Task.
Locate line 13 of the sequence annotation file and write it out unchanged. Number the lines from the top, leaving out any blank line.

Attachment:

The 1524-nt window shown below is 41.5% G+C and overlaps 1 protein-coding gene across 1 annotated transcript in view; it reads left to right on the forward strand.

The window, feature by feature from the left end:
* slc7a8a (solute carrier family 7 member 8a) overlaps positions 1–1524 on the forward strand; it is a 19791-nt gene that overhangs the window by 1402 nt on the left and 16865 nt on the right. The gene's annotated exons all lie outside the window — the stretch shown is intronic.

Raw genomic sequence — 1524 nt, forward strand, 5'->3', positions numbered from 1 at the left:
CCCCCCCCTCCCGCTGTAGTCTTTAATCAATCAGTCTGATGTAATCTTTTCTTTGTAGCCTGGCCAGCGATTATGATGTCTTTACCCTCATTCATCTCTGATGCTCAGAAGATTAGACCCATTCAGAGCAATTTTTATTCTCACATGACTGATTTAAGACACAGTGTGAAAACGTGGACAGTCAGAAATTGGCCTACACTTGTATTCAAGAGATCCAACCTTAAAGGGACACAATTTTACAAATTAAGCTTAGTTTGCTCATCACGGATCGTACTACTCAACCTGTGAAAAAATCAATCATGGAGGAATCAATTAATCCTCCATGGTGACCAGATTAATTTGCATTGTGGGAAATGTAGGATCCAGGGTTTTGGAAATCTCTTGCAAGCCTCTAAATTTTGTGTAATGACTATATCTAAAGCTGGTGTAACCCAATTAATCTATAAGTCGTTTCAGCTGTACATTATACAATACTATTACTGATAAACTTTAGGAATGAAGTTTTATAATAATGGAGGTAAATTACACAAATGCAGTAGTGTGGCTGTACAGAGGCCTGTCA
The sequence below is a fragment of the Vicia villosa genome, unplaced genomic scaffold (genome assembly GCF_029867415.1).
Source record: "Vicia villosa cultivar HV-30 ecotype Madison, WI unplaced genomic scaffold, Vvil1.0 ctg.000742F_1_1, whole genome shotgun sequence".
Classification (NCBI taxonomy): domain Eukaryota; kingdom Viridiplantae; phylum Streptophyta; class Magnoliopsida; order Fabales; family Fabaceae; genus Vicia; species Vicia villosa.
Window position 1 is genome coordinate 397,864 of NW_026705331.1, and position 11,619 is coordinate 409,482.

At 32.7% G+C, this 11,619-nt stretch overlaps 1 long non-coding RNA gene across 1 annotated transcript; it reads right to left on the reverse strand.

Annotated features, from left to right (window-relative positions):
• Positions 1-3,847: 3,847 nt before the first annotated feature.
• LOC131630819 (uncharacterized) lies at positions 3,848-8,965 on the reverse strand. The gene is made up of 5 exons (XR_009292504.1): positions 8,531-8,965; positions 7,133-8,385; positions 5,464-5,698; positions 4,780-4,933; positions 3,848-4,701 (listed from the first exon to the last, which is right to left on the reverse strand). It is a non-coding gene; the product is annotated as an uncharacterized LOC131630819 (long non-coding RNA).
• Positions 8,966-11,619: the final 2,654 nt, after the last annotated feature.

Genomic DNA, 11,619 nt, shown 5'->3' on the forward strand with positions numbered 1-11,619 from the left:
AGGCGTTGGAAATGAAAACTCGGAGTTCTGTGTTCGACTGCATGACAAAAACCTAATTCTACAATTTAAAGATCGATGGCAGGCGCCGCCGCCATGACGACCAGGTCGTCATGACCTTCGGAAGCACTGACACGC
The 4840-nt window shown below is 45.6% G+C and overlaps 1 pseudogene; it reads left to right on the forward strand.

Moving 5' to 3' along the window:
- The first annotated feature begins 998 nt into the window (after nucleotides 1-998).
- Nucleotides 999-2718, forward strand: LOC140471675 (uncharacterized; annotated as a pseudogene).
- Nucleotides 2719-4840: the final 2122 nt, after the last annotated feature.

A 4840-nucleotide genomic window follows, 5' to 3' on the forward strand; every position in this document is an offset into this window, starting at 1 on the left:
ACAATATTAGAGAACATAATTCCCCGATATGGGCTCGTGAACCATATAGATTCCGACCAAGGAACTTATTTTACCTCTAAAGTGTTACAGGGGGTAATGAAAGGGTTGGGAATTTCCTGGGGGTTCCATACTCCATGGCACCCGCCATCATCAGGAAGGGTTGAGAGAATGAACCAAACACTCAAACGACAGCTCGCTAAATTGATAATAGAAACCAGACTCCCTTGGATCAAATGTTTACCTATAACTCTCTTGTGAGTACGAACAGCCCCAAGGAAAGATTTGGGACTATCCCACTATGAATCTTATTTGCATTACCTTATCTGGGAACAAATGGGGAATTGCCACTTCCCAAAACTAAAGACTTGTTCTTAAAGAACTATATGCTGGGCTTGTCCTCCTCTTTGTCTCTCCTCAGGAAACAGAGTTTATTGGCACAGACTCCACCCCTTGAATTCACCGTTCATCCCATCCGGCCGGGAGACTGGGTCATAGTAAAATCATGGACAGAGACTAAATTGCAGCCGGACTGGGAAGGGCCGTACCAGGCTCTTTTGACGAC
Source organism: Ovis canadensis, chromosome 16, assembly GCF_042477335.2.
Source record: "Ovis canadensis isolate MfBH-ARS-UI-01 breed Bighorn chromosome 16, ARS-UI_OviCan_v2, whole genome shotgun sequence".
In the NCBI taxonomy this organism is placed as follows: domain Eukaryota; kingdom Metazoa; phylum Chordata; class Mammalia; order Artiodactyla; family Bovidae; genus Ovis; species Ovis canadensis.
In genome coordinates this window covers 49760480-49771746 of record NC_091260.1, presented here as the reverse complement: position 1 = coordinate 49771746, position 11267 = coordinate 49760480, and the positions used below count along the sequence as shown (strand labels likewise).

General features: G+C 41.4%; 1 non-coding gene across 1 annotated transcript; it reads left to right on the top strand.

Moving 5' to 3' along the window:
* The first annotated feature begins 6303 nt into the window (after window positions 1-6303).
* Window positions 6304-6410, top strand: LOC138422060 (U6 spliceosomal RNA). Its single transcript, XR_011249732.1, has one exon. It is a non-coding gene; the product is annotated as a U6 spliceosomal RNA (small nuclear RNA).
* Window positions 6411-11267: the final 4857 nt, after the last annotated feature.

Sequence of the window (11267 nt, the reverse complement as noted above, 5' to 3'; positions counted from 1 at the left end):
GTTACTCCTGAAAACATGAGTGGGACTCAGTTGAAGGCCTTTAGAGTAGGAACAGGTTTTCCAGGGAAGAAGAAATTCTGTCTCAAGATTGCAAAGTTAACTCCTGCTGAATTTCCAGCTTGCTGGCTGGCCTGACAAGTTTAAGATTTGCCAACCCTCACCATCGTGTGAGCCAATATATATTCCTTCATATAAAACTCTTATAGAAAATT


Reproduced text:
• LOC131630819 (uncharacterized) lies at positions 3,848-8,965 on the reverse strand. The gene is made up of 5 exons (XR_009292504.1): positions 8,531-8,965; positions 7,133-8,385; positions 5,464-5,698; positions 4,780-4,933; positions 3,848-4,701 (listed from the first exon to the last, which is right to left on the reverse strand). It is a non-coding gene; the product is annotated as an uncharacterized LOC131630819 (long non-coding RNA).